Focused abdominal sonography for trauma (FAST) has been a mainstay of rapid diagnosis for many years. The extended FAST exam (eFAST) adds an examination of the thoracic cavities to the basic exam. The sensitivity and specificity of FAST have mostly been determined. However, there is much less literature outlining the accuracy of the eFAST.
The group at Vanderbilt performed a prospective, observational study on the ability of the eFAST exam to detect pneumothorax specifically. Imaging was performed by a licensed sonographer and read by the attending surgeon and a radiologist as it was completed.
Here are the factoids:
- Only patients receiving chest X-rays, chest ultrasound, and chest CT for confirmation were included in the study, which totaled 1,499
- The statistical analysis was as follows:
- Only 25% of patients had a chest tube placed
- Patients with false negative exams were more likely to have rib fractures and lower oxygen saturation and blood pressure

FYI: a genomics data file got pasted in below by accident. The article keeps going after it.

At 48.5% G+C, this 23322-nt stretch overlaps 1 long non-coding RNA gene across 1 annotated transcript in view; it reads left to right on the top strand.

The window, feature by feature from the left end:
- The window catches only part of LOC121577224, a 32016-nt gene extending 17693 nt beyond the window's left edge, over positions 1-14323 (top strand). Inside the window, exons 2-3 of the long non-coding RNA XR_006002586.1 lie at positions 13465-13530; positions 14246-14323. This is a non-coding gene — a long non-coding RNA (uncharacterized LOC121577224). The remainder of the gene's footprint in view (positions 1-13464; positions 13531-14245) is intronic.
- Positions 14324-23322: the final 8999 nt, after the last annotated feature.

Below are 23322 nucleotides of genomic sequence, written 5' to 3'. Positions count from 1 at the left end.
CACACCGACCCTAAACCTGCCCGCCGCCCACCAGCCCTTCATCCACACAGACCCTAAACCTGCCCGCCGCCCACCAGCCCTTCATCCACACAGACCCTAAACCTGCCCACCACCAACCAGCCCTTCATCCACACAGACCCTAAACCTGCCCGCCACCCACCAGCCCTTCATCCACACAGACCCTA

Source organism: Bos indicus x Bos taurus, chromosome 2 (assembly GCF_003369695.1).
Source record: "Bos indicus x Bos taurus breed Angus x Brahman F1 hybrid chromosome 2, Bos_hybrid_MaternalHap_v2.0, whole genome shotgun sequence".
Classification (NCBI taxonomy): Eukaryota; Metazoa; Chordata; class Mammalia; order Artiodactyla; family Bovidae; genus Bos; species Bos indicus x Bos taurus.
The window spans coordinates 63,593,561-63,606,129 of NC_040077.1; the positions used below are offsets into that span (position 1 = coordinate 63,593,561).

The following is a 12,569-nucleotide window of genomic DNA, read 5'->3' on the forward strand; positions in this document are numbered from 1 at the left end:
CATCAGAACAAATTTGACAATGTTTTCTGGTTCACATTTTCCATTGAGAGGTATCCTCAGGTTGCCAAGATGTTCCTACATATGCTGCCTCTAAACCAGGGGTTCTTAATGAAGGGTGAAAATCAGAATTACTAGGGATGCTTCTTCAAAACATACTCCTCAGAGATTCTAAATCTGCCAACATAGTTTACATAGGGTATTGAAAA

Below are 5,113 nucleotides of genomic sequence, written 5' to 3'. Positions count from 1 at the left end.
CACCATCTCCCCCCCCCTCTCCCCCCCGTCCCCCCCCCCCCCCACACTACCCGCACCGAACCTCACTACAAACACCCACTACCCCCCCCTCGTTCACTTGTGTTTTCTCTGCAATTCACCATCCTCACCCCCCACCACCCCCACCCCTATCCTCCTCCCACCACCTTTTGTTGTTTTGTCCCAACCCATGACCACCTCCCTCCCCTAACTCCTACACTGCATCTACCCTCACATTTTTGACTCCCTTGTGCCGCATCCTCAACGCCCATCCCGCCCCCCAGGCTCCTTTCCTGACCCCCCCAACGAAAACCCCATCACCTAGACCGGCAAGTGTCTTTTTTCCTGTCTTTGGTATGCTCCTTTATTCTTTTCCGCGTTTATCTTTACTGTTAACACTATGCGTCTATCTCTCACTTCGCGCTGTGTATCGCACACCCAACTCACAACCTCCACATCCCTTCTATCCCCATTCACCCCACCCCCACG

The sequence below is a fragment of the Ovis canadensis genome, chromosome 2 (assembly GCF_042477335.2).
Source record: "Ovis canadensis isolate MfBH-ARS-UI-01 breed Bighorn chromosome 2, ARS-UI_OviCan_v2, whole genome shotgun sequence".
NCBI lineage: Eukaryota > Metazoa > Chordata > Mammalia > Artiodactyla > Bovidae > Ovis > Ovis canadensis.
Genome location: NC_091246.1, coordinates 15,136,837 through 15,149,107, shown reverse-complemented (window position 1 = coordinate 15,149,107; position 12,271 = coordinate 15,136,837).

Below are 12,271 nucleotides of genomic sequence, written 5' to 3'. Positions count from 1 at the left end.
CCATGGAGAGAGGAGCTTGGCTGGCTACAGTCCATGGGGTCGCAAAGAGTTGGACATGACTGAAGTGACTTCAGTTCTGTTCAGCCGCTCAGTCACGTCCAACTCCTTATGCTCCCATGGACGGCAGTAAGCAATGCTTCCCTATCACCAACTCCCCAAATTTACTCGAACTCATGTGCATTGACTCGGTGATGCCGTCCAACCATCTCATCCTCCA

The authors concluded that chest ultrasound had a low sensitivity and high false negative rate and that many of the negatives eventually required chest tube insertion. They advise that the chest ultrasound should be used alone with caution.
Bottom line: This is an interesting and relatively large study. However, it is at odds with a paper published in 2021 from George Washington University. They published a series of 3,410 patients and found 71% sensitivity, 99% specificity, 87% PPV, and a 2.2% false negative rate.
These are very disparate numbers. However, the GW study was retrospective and included both pneumothorax and fluid in the abdomen or chest, whereas this abstract looked strictly at pneumothorax and was prospective.
Both studies are interesting on their own, and the presenter of this abstract will need to explain why the results are so different. The answer to the question of how much we believe the eFAST result remains up in the air!
- Lung ultrasound underdiagnoses clinically significant pneumothorax. EAST 2024, Podium paper 21.
- eFAST exam errors at a level 1 trauma center: A retrospective cohort study. Am J Emerg Med. 2021 Nov;49:393-398.